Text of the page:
I think that utilizing “markers” could be one potential workaround to the accuracy issue you raised, but my understanding is that America’s “favorite cell phone”, the iphone, doesn’t currently support that functionality (unless you jailbreak your phone which some early adopters may do, but not the general public).

    As for foursquare, it’s a very interesting company, but not many in LA (where I live) have adopted it. Obviously, that results in an underwhelming consumer experience (similar to my first experiences on Twitter on early ’07), the “people” make these offerings compelling and it takes time to build those communities organicly.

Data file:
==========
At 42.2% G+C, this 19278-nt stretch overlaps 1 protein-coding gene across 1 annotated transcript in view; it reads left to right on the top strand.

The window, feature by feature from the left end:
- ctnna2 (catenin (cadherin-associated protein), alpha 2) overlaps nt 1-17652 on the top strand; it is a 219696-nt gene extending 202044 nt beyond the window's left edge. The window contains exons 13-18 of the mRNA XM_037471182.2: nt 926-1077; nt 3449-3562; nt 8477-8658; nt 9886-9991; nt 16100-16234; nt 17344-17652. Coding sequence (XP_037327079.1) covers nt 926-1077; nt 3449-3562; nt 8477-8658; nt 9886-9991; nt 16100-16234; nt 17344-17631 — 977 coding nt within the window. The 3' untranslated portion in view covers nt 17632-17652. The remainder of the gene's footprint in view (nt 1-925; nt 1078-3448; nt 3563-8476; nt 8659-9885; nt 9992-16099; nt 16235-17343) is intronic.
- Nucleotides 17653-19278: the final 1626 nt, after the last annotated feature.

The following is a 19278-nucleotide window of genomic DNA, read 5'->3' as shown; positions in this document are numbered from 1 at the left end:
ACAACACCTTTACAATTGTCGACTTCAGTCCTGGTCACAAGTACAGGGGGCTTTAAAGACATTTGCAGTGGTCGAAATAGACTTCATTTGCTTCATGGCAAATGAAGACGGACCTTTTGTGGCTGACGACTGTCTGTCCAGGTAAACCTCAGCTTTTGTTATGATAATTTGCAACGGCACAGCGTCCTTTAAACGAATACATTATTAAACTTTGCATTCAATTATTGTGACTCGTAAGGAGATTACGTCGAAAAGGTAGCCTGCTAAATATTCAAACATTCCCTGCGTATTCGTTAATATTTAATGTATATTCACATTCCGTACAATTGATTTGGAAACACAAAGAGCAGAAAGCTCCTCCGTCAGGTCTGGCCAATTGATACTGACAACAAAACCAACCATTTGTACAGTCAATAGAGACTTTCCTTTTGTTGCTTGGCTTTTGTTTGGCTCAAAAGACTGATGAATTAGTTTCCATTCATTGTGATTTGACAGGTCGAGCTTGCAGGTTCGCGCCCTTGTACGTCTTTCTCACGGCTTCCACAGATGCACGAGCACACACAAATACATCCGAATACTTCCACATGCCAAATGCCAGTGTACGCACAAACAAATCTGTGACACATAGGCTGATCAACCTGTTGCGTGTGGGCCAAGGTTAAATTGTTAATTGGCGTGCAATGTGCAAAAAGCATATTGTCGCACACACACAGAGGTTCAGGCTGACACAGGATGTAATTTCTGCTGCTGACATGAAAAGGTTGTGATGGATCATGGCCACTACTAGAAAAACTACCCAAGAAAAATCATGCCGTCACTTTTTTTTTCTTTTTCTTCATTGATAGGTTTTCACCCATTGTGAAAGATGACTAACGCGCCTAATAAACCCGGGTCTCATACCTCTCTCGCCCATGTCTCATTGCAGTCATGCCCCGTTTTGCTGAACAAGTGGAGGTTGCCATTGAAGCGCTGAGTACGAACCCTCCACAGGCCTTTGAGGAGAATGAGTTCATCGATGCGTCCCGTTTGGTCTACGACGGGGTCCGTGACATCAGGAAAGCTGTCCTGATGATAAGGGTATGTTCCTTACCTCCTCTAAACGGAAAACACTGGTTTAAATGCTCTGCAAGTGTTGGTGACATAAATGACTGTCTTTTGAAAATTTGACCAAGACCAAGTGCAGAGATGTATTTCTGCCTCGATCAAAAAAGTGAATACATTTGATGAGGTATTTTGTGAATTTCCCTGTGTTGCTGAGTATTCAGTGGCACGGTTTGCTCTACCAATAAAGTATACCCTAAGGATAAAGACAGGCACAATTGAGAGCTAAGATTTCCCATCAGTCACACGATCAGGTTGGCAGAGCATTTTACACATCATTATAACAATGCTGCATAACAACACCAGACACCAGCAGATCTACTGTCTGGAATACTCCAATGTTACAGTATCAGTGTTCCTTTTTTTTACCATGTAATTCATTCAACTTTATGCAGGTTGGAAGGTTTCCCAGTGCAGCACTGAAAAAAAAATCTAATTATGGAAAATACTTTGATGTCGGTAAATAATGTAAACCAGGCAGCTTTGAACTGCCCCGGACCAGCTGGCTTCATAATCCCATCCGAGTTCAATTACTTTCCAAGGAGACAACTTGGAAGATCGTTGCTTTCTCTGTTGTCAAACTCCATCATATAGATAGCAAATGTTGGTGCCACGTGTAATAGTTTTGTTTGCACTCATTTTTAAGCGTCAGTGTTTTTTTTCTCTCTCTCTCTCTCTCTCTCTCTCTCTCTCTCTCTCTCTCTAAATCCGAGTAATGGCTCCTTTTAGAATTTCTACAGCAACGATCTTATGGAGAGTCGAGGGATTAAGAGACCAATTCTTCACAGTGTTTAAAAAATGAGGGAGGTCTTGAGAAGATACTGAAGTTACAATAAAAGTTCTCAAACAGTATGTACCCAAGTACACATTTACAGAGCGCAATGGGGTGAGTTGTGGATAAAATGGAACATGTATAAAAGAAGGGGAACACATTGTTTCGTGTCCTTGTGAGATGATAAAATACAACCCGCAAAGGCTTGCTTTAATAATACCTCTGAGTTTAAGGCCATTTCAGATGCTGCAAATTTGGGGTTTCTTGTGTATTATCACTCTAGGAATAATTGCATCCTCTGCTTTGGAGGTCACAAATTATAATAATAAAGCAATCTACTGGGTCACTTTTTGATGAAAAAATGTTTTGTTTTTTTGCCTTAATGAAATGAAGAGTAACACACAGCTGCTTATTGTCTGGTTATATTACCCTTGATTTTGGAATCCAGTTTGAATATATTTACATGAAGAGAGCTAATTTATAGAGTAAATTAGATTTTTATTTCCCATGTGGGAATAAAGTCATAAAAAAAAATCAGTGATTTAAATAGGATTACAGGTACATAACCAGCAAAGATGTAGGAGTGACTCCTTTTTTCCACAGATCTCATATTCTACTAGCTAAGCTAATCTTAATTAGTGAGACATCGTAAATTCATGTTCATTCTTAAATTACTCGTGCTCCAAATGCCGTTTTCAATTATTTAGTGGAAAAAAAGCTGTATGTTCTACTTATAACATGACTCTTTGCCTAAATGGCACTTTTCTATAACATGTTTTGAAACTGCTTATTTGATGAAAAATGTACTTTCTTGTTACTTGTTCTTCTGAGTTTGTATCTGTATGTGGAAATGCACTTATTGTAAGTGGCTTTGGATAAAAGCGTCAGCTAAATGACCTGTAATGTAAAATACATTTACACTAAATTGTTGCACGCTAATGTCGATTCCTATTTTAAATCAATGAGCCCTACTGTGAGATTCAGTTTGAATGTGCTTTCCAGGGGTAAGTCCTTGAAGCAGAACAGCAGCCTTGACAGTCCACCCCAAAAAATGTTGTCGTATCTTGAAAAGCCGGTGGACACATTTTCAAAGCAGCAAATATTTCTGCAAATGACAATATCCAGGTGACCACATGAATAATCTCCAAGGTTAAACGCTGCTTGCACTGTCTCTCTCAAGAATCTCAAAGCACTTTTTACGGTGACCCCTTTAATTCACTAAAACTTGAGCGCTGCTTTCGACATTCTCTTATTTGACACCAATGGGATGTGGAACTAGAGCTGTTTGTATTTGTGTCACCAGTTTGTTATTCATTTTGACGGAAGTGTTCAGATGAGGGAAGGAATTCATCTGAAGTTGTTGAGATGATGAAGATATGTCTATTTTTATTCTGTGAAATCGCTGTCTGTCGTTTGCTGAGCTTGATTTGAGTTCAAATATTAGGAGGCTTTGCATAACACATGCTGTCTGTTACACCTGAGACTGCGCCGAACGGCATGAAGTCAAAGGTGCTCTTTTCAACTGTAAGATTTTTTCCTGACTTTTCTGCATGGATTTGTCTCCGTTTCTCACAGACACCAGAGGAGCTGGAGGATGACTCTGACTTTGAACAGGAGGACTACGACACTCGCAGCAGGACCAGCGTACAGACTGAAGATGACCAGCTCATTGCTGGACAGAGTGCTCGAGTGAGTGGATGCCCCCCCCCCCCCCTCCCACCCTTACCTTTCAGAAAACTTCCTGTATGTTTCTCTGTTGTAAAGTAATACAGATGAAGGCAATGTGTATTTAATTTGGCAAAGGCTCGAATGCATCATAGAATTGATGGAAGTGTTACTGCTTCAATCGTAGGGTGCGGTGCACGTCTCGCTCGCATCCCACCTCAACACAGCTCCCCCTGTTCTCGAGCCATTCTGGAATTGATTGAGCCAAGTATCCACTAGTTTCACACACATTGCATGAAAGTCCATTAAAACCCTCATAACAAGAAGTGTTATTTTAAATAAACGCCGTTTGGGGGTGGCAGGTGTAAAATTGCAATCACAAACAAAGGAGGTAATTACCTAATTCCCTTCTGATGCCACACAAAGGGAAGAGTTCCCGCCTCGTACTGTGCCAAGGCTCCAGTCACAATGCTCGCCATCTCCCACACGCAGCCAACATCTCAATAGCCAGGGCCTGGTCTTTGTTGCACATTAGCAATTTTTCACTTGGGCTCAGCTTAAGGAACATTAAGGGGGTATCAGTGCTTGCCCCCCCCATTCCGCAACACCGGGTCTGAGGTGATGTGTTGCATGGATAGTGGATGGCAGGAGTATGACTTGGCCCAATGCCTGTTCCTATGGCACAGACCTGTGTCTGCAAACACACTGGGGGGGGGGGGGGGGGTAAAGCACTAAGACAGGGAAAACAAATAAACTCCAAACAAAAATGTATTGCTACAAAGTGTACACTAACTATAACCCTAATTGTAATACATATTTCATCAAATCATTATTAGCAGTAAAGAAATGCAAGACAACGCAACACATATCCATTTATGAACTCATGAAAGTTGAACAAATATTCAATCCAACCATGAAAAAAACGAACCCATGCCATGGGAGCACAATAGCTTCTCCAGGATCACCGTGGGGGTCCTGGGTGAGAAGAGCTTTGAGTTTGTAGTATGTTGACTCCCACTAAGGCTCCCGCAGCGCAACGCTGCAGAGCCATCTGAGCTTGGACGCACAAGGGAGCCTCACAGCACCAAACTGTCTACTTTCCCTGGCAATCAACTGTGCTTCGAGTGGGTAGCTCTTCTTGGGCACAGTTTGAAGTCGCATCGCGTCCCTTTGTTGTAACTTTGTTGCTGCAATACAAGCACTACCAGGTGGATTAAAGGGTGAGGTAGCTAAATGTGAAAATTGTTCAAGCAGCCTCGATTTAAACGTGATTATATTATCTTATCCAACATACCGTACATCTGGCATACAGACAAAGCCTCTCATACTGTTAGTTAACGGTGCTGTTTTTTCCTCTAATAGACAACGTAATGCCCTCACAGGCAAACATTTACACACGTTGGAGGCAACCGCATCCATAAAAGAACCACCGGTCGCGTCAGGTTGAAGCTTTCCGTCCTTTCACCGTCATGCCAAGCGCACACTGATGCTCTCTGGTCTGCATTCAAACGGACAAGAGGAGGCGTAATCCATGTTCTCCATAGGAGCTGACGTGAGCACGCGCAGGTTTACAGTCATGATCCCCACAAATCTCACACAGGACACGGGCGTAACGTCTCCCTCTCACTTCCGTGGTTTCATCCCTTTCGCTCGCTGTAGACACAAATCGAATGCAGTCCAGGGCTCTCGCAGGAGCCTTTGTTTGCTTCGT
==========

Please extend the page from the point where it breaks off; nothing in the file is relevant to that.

4. That is amazing…..technology is becoming tooo much nowadays. What will they come up with next.

  5. I’m already chalking this space as “to bust”, over-hyped before it’s even hit solid ground. Anything halfway-remotely “interactive” will be wantonly labeled, “AR”. Companies will experiment on the sides, the marketing/ad agencies will use the ‘isn’t-technology-cool gee-whiz, golly-gee’ factors to hook the curious and play up as an offering, (some already are), but once the hard numbers come in, drop-off serious, and AR will insure itself a honored place in the “VR”, “Web 2.0”, “viral marketing” buzzwordized trash-bins.

    Neat gadgetry tech, not meeting any real demand. Fun for the first few times, no repeat value after. Another buzz bubble up, then flame-out.